Elinor Lipman has been a favorite author of mine for several years now. She’s one of those authors that once you discover one book, you immediately find everything she’s ever written so you can read those, too. As I mentioned earlier, I recently picked up her latest book, The Family Man which was a joy to read. (I highly recommend it.)
I think my favorite all-time book of hers was Then She Found Me: A Novel, a smart and touching story about an adopted girl who finds her biological mother. The girl is sweet, the mother outrageous, the story absolutely lovely. It has always had a special meaning for me being adopted.
Elinor’s characters are the type that stay with you long after you read about them. I encourage you to check out everything she has written. Grab a cup of tea, and sit down to enjoy. You’ll find yourself smiling along with the dialog, laughing at the situations, and wondering about the unique characters in each story.
I’m such a fan of Elinor Lipman that I didn’t want to bombard her with questions. I could have (and perhaps should have?) asked her a million more things. But I know you’re going to love her answers, especially the one about her book signing! Enjoy this interview.
You’ve written such a great selection of books, which is your favorite?
I never tell. But maybe it’s okay to say that it’s almost always the newest book, which in this case is The Family Man.
Any funny fan stories from the book signings you’ve done?
Well, there was a reading in Florida where only one person showed up, and she was drunk. On that tour I hit the same nights as the final episode of “Frasier” and the final episode of “Friends.” At a reading at a Barnes & Noble in Framingham, MA, there was a blackout. All the guests followed me out to the parking lot, and I read there and signed books by a pen light.
When crafting a story, do you start with the characters first or the action of the story?
I usually start with just an opening line.
I loved the series of short stories you wrote in Into Love and Out Again. Will we ever see those characters again in a novel somewhere down the line?
I’m guessing, because I wrote those stories more than 20 years ago, that if Tim and Hannah haven’t crept into a novel by now, it’s unlikely they ever will.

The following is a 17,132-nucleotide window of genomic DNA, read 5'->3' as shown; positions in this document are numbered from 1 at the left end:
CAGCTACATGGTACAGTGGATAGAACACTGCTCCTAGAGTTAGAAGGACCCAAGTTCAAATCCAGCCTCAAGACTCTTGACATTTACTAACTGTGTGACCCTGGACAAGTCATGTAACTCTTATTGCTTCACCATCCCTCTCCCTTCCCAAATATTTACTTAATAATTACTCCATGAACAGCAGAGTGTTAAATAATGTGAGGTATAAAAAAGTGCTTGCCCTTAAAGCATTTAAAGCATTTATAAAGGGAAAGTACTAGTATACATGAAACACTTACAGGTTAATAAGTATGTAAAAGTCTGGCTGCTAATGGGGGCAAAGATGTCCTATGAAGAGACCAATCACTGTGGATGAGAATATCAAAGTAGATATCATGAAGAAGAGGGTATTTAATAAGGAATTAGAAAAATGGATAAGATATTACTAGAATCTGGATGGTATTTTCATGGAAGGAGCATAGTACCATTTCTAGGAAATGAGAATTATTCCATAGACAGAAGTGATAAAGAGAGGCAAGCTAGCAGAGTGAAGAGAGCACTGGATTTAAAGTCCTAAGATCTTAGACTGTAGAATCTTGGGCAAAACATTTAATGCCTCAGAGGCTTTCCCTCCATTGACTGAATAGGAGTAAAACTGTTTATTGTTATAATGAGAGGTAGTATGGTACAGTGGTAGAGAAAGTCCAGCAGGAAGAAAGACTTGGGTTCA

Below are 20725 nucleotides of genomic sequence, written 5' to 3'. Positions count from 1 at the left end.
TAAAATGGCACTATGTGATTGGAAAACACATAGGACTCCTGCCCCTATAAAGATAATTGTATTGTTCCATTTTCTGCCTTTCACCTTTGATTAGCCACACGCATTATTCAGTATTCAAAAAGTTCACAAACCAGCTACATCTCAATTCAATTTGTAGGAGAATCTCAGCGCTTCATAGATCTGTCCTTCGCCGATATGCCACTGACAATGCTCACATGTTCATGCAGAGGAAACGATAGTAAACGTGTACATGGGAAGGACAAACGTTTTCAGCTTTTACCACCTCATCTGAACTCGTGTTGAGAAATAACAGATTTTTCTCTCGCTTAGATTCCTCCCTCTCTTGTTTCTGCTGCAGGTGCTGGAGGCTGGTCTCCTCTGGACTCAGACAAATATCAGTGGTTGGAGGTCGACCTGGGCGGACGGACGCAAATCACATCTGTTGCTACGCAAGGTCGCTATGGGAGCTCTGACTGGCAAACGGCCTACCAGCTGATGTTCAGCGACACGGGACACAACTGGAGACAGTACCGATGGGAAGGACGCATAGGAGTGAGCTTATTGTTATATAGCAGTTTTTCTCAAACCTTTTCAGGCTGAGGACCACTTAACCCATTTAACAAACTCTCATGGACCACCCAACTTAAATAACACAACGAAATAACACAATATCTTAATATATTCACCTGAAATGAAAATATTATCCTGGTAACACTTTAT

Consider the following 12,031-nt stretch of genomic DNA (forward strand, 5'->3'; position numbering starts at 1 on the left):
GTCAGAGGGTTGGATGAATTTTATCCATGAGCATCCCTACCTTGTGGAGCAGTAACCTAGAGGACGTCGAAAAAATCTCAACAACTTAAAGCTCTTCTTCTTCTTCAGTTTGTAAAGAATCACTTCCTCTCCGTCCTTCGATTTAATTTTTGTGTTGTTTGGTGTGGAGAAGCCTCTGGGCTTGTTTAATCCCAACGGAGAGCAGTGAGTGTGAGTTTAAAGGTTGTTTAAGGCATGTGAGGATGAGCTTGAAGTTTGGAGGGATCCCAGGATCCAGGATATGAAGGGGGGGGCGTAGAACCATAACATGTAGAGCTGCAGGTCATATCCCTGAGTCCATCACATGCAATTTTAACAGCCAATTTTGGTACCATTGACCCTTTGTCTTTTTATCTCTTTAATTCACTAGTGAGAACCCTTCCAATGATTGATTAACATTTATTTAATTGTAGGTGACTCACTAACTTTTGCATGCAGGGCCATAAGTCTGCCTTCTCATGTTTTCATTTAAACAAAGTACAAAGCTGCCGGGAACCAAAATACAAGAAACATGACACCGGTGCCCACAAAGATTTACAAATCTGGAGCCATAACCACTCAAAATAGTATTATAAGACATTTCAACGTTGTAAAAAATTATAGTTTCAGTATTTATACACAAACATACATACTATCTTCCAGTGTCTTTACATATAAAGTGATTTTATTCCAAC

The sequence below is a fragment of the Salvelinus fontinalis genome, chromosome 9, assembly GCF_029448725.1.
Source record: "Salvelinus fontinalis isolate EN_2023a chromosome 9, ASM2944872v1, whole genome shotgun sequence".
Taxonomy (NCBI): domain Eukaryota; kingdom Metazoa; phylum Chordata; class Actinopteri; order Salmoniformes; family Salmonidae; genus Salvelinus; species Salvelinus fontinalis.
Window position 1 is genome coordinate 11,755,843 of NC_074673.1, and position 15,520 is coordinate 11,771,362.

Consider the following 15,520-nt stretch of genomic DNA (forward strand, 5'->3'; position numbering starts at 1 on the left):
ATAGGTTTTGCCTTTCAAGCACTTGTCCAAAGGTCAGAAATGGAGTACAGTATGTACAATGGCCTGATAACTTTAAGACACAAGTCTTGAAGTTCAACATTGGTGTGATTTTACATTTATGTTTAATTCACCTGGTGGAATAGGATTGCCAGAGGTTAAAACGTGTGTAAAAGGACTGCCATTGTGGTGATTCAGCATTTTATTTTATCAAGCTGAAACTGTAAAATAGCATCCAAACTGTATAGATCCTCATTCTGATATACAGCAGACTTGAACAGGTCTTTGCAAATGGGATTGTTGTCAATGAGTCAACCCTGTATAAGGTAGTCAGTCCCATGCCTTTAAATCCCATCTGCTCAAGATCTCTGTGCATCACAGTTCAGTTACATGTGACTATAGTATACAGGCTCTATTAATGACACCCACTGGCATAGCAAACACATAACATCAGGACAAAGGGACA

In your opinion, what’s the best thing about writing?
Readers, and the element of surprise the work can inject into a life. When the phone rings, it can be something a little life-changing.
Share some of your writing goals.
Nothing more than to write the next one and the one after that.
What’s the most interesting book you’ve ever read?
“Interesting” would have to go to two biographies: VERA: MRS. VLADIMIR NABOKOV by Stacy Schiff and GEORGE S. KAUFMAN: AN INTIMATE PORTRAIT by Howard Teichmann.
When did you first realize you wanted to be a writer?
I’d say in junior high, but I was thinking journalist rather than fiction writer. That didn’t happen till my late twenties.
Carol Shields, Alice McDermott, Cathleen Schine, Jill McCorkle, Tom Perrotta, Stephen McCauley, Mameve Medwed, Philip Roth, Ring Lardner, Barbara Pym, Fay Weldon, and of course Jane Austen.
What’s the measure of a successful writer?
In these hard times, I’d say success means getting some measure of attention on the publication of a book. Success can no longer mean fame or money or best-sellerdom because those things seem like flukes. As my husband once said, “Any second-string weatherman on the local TV station is more famous than any novelist.”
Advice for other writers?
Keep at it every day. Revise and polish every sentence. Make it sing.
Where can we learn more about you?
On my website (www.elinorlipman.com) there are links to essays and op-ed pieces I’ve written over the years, many quite personal, some political, plus the obligatory biography. Also, check the Boston Globe and New York Times archives. I wrote about having one of my novels, Then She Found Me: A Novel
, made into a movie at http://www.huffingtonpost.com/elinor-lipman post_145_b_98502.html.
Anything else you’d like to add?
If you write me at firstname.lastname@example.org, I always answer.